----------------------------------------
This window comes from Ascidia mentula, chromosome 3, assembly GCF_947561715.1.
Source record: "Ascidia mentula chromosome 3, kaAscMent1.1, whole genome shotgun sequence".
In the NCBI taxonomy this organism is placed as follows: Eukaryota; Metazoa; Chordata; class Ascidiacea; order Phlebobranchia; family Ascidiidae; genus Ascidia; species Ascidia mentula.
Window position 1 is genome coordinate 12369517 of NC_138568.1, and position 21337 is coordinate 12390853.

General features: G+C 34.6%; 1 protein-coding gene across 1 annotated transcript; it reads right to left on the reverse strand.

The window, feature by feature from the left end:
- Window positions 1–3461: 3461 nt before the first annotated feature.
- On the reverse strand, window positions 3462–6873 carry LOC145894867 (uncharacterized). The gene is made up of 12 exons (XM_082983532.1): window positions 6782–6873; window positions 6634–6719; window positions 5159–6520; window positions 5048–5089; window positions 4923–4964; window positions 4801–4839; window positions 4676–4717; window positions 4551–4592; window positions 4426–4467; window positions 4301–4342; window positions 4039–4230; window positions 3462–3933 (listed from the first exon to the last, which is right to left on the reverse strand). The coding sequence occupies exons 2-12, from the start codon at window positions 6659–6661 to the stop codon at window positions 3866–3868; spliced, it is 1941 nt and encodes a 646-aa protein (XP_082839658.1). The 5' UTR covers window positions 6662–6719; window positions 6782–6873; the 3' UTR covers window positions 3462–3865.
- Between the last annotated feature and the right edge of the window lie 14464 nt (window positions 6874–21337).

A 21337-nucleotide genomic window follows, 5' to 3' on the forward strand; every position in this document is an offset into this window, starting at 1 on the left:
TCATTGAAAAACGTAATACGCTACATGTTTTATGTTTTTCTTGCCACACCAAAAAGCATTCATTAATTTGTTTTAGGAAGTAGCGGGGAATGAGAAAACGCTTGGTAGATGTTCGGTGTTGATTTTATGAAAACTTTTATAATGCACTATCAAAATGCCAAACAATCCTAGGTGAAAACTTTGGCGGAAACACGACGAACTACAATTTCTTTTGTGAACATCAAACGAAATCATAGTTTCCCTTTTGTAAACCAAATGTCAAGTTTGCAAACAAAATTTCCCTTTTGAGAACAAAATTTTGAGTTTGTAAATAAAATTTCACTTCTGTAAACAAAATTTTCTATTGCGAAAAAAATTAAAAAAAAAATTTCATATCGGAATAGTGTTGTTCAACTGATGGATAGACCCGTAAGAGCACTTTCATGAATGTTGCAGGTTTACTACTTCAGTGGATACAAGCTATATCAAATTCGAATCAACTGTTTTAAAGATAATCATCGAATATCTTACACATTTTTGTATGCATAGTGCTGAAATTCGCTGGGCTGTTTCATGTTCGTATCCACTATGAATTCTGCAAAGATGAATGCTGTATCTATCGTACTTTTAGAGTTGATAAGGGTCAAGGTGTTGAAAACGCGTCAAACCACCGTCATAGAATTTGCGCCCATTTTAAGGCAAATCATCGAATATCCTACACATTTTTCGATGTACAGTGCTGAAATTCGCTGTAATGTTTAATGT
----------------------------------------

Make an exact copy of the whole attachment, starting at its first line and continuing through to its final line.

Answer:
This window comes from Ascidia mentula, chromosome 3, assembly GCF_947561715.1.
Source record: "Ascidia mentula chromosome 3, kaAscMent1.1, whole genome shotgun sequence".
In the NCBI taxonomy this organism is placed as follows: Eukaryota; Metazoa; Chordata; class Ascidiacea; order Phlebobranchia; family Ascidiidae; genus Ascidia; species Ascidia mentula.
Window position 1 is genome coordinate 12369517 of NC_138568.1, and position 21337 is coordinate 12390853.

General features: G+C 34.6%; 1 protein-coding gene across 1 annotated transcript; it reads right to left on the reverse strand.

The window, feature by feature from the left end:
- Window positions 1–3461: 3461 nt before the first annotated feature.
- On the reverse strand, window positions 3462–6873 carry LOC145894867 (uncharacterized). The gene is made up of 12 exons (XM_082983532.1): window positions 6782–6873; window positions 6634–6719; window positions 5159–6520; window positions 5048–5089; window positions 4923–4964; window positions 4801–4839; window positions 4676–4717; window positions 4551–4592; window positions 4426–4467; window positions 4301–4342; window positions 4039–4230; window positions 3462–3933 (listed from the first exon to the last, which is right to left on the reverse strand). The coding sequence occupies exons 2-12, from the start codon at window positions 6659–6661 to the stop codon at window positions 3866–3868; spliced, it is 1941 nt and encodes a 646-aa protein (XP_082839658.1). The 5' UTR covers window positions 6662–6719; window positions 6782–6873; the 3' UTR covers window positions 3462–3865.
- Between the last annotated feature and the right edge of the window lie 14464 nt (window positions 6874–21337).

A 21337-nucleotide genomic window follows, 5' to 3' on the forward strand; every position in this document is an offset into this window, starting at 1 on the left:
TCATTGAAAAACGTAATACGCTACATGTTTTATGTTTTTCTTGCCACACCAAAAAGCATTCATTAATTTGTTTTAGGAAGTAGCGGGGAATGAGAAAACGCTTGGTAGATGTTCGGTGTTGATTTTATGAAAACTTTTATAATGCACTATCAAAATGCCAAACAATCCTAGGTGAAAACTTTGGCGGAAACACGACGAACTACAATTTCTTTTGTGAACATCAAACGAAATCATAGTTTCCCTTTTGTAAACCAAATGTCAAGTTTGCAAACAAAATTTCCCTTTTGAGAACAAAATTTTGAGTTTGTAAATAAAATTTCACTTCTGTAAACAAAATTTTCTATTGCGAAAAAAATTAAAAAAAAAATTTCATATCGGAATAGTGTTGTTCAACTGATGGATAGACCCGTAAGAGCACTTTCATGAATGTTGCAGGTTTACTACTTCAGTGGATACAAGCTATATCAAATTCGAATCAACTGTTTTAAAGATAATCATCGAATATCTTACACATTTTTGTATGCATAGTGCTGAAATTCGCTGGGCTGTTTCATGTTCGTATCCACTATGAATTCTGCAAAGATGAATGCTGTATCTATCGTACTTTTAGAGTTGATAAGGGTCAAGGTGTTGAAAACGCGTCAAACCACCGTCATAGAATTTGCGCCCATTTTAAGGCAAATCATCGAATATCCTACACATTTTTCGATGTACAGTGCTGAAATTCGCTGTAATGTTTAATGT